GENERAL CORRESPONDENCE AND OTHER PAPERS OF THE ADAMS STATESMEN
Cover: Papers of John Adams, Volume 15: June 1783 – January 1784, from Harvard University PressCover: Papers of John Adams, Volume 15 in HARDCOVER

Papers of John Adams, Volume 15

June 1783 – January 1784

On September 3, 1783, John Adams, Benjamin Franklin, and John Jay signed the definitive Anglo–American peace treaty. Adams and his colleagues strived to establish a viable relationship between the new nation and its largest trading partner but were stymied by rising British anti-Americanism.

Adams’s diplomatic efforts were also complicated by domestic turmoil. Americans, in a rehearsal for the later Federalist–Antifederalist conflict over the United States Constitution, were debating the proper relationship between the central government and the states. Adams, a Federalist as early as 1783, argued persuasively for a government that honored its treaties and paid its foreign debts. But when bills far exceeding the funds available for their redemption were sent to Europe, he was forced to undertake a dangerous winter journey to the Netherlands to raise a new loan and save the United States from financial disaster.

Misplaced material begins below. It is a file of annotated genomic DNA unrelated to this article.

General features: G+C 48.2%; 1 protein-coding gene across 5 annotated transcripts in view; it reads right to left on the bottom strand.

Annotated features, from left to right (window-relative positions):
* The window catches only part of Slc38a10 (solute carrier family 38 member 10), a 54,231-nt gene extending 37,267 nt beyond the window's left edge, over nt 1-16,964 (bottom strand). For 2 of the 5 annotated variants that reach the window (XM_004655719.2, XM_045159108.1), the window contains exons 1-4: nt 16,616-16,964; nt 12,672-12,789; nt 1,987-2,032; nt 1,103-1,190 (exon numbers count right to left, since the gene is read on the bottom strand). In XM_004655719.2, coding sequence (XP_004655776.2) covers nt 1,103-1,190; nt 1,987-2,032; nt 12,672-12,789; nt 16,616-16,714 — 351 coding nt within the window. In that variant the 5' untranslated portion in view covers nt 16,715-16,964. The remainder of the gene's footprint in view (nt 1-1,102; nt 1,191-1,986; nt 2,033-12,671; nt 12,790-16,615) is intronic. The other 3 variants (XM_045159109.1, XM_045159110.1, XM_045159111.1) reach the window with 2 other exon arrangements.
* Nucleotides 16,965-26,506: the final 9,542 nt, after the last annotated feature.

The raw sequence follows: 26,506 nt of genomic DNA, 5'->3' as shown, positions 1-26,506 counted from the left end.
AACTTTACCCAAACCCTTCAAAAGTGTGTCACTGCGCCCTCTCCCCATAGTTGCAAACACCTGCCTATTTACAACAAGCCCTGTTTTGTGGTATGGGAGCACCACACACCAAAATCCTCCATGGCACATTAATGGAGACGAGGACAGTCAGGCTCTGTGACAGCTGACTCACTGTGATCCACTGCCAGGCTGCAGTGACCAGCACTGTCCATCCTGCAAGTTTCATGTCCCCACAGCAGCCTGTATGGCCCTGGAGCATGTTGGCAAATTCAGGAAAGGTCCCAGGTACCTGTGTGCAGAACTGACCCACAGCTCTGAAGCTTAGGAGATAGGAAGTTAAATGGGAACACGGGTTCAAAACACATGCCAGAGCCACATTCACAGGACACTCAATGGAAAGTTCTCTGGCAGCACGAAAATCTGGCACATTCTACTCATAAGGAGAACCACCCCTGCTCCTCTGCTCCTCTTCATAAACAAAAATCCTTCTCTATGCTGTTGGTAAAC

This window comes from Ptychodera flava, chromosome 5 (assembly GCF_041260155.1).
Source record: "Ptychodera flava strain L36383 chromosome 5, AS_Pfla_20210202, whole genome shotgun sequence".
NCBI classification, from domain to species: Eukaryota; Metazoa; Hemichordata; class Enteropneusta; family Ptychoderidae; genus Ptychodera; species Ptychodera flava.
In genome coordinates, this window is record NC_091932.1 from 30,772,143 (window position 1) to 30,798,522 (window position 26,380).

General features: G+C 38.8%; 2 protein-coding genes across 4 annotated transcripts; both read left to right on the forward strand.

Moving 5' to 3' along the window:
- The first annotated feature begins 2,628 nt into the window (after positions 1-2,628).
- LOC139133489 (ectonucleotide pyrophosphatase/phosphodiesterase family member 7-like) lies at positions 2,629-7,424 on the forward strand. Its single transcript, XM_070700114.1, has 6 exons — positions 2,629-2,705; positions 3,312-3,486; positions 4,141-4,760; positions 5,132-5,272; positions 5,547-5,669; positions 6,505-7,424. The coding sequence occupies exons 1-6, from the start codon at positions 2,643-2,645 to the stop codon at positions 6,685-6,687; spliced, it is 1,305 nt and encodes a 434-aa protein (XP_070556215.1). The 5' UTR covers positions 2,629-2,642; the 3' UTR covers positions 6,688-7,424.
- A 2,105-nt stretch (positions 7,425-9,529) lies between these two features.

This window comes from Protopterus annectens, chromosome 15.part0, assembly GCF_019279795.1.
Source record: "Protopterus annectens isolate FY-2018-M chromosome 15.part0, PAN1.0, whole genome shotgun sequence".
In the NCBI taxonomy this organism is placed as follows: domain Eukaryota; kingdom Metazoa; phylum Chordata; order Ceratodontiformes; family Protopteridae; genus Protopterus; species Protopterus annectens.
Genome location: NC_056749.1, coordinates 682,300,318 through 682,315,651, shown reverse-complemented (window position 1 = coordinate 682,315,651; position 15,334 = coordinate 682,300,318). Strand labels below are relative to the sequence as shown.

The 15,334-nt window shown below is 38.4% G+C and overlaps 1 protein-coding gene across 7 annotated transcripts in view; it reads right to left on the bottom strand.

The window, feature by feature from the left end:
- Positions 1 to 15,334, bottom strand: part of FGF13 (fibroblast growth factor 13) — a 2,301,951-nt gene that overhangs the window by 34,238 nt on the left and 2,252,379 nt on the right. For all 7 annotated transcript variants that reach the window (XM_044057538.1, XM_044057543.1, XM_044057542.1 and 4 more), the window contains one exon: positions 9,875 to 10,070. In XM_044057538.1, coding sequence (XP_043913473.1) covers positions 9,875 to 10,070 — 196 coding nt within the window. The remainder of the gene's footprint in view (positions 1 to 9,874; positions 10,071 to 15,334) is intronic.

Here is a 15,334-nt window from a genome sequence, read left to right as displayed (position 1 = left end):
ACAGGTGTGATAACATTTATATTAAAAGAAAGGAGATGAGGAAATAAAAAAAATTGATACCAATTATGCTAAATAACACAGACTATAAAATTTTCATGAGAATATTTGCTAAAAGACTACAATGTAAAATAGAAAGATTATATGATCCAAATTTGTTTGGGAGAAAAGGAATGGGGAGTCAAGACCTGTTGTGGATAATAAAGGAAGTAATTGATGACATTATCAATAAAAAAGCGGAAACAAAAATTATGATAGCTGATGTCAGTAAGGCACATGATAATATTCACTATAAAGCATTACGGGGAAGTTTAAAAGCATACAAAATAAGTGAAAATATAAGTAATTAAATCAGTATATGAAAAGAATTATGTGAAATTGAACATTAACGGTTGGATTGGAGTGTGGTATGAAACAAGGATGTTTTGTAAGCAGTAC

None of the founding fathers equals the candor of John Adams’s observations of his eighteenth-century world. His letters, always interesting, reveal with absolute clarity Adams’s positions on the personalities and issues of his times.

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Who We Might Have Been, and Who We Will Become

Who among us hasn’t considered what our lives would be like if we had taken alternate paths, made different decisions? Storytellers of every stripe write of the lives we didn’t have, says Andrew H. Miller, author of On Not Being Someone Else: Tales of Our Unled Lives. As we live through a worldwide pandemic, the ideas of what might have been are even more appealing. Much like the adolescents on the verge of adulthood in Sally Rooney’s novel Normal People, Miller tells us, we wait to see what comes next.